All of the information you need to build your own PC/computer
This section of this website provides all of the information required to build your own PC and install Windows, the latest versions of which are called Windows 10 (Home and Pro versions), released on July 29, 2015.
Click here! to skip the preamble and go directly to the Contents menu.
Building a desktop PC is not very difficult. Moreover, once you know how to build a PC that works after Windows or an alternative operating system has been installed, you’ll know how to repair one should any of its hardware components fail.
Buy components new and from the same supplier
Unless you are an experienced PC builder, do yourself a favour, do your best to buy the components from the same supplier and buy new components, not used ones. You’ll save yourself a lot of trouble if you have to return anything. If you buy from different suppliers, you have to keep all of the invoices. Note that processors and RAM can be difficult to return because the supplier tends to assume that the buyer screwed them up by not installing them properly. Processors and SSD drives very seldom fail or come dead on arrival. Data recovery companies very rarely get failed SSD drives sent in for data recovery
Use an an alternative operating system to Windows
You might want to use a version of Linux instead of Windows.If you just want to build a workstation that connects to the web, you can save money by using a free distribution of Linux. You only have to pay for a distribution of Linux in order to receive support.
If it is an old PC that can only run a version of Windows that Microsoft no longer supports, it should work just fine using a distribution of Linux.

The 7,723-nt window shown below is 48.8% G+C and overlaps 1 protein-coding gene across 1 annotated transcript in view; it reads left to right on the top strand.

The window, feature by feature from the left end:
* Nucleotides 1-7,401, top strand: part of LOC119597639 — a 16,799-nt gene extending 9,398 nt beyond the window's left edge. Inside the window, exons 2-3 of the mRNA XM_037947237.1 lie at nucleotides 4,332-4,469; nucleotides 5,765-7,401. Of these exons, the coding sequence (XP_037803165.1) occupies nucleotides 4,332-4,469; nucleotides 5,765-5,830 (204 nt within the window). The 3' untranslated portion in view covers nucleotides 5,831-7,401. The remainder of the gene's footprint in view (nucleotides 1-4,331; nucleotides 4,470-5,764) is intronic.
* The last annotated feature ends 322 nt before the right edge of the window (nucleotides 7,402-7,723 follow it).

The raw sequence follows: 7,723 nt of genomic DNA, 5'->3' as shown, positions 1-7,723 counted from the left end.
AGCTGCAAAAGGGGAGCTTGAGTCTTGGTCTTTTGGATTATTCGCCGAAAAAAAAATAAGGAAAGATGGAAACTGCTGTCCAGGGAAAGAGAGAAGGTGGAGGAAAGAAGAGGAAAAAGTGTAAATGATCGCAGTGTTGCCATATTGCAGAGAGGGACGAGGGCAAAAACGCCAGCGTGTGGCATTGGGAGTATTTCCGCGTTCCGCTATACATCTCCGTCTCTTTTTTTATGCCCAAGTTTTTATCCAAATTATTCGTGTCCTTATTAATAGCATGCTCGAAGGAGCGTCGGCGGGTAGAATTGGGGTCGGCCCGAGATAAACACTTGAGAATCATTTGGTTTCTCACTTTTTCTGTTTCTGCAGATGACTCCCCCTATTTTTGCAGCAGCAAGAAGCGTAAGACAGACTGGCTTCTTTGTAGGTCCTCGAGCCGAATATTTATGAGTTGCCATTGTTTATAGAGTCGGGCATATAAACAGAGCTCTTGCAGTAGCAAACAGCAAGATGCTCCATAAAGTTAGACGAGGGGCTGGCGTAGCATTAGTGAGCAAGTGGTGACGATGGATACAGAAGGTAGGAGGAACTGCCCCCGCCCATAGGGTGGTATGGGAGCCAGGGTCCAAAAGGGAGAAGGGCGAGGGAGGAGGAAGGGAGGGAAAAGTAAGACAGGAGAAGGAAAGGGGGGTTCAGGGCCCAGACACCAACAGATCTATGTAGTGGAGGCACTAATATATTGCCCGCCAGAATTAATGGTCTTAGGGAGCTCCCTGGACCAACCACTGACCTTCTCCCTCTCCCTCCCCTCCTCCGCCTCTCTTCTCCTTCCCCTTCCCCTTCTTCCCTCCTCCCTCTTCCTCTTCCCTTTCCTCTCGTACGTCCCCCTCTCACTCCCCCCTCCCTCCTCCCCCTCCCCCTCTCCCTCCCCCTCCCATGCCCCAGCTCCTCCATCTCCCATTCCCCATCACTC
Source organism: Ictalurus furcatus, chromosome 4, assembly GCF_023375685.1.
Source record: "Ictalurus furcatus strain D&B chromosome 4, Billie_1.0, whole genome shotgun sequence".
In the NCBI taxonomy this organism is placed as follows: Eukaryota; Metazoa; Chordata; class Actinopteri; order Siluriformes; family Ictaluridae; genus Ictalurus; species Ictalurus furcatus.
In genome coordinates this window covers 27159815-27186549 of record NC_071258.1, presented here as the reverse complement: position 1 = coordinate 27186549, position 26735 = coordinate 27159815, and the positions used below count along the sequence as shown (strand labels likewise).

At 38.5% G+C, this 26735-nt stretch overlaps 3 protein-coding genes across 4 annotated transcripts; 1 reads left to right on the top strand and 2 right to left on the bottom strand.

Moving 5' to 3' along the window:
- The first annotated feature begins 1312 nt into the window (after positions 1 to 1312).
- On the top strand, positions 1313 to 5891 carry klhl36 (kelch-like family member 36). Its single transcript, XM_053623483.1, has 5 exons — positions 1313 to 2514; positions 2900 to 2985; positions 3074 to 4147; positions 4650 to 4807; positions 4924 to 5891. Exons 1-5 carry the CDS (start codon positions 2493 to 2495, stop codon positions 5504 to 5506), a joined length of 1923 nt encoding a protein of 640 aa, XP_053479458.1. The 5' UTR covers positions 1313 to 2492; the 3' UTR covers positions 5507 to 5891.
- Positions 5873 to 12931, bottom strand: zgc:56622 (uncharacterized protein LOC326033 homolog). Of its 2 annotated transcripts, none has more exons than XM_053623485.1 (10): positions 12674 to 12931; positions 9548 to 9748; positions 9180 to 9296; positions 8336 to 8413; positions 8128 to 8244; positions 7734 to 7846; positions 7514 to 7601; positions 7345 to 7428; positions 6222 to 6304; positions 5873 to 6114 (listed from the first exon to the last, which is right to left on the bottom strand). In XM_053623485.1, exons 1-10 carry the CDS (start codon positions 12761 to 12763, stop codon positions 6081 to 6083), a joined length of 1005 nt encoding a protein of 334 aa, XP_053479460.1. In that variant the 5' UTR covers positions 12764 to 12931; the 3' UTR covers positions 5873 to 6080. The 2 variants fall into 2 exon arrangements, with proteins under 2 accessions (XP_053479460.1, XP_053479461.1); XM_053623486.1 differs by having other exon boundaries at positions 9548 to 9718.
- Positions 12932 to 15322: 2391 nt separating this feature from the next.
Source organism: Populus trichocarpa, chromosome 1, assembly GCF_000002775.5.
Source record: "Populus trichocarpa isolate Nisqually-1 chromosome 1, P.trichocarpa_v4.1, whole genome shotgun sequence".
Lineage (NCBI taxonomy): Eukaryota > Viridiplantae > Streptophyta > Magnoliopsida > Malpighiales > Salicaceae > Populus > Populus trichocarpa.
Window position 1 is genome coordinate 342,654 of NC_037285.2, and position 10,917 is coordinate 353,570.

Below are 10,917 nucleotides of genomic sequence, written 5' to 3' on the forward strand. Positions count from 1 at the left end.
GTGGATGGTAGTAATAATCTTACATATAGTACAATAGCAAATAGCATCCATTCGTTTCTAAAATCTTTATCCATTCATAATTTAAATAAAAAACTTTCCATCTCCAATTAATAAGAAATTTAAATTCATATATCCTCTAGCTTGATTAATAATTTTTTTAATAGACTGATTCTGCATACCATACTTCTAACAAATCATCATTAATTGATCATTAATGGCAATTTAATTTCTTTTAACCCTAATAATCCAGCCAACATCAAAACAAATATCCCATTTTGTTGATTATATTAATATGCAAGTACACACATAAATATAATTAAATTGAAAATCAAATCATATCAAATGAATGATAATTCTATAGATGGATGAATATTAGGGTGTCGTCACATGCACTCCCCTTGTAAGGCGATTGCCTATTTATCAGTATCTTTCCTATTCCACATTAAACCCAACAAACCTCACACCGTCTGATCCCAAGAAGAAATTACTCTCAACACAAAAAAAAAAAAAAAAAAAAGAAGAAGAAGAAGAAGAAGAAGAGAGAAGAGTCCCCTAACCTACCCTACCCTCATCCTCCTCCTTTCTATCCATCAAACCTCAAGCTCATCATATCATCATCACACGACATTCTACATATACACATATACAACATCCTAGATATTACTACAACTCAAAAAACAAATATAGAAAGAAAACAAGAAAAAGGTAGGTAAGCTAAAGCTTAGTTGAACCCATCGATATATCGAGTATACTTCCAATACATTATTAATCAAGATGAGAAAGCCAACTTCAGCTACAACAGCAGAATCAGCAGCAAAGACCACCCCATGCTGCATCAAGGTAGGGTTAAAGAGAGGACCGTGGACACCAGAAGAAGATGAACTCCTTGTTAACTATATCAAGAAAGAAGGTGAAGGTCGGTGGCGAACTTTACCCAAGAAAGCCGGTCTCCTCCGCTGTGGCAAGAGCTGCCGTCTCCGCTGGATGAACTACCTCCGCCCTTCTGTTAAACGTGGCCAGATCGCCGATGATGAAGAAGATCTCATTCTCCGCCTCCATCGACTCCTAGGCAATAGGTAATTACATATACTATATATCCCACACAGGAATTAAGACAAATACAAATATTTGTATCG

Moreover, you can use the install disc of Ubuntu Linux and Mint Linux as a rescue disc. It boots the system as a fully-featured version without installing itself on the hard disk or SSD drive.
You just have to buy a few components and then assemble them. The components are: PC case, power supply unit (PSU), hard disk drive or SSD drive, CD/DVD/Blu-ray drive, motherboard, processor & processor cooling unit, RAM memory modules, video/graphics card and sound card, if these are not supplied by chips on the motherboard. The motherboard can come with graphics and sound chips but these are only suitable for a workstation not for high-intensity computing such as video editing and playing PC games. The best option is to buy a case without a power supply and then buy your own quality unit because the case might not come with one of sufficient quality.
After the introduction, which provides very useful general self-build information, all of the internal components of a PC are dealt with in detail – the case and power supply unit, the motherboard, processor and RAM memory and the storage (hard disk and SSD drives) and optical CD/DVD disc drives, etc. The keyboard and mouse just have to be plugged into the PC using a USB or PS/2 port. I still have desktop PCs that still use an old-technology PS/2 keyboard and mouse.
Note that images are only provided as illustrations where words alone don’t get the job done properly. I feel certain that I would have been able to build a PC successfully for the first time using only the information provided here. However, if anything is unclear, you can use web searches to clarify matters by using suitable search queries. YouTube is an excellent source of component-installation videos.
RELEVANT POSTS ON THIS WEBSITE
Next page: Foreword, Disclaimer and Warnings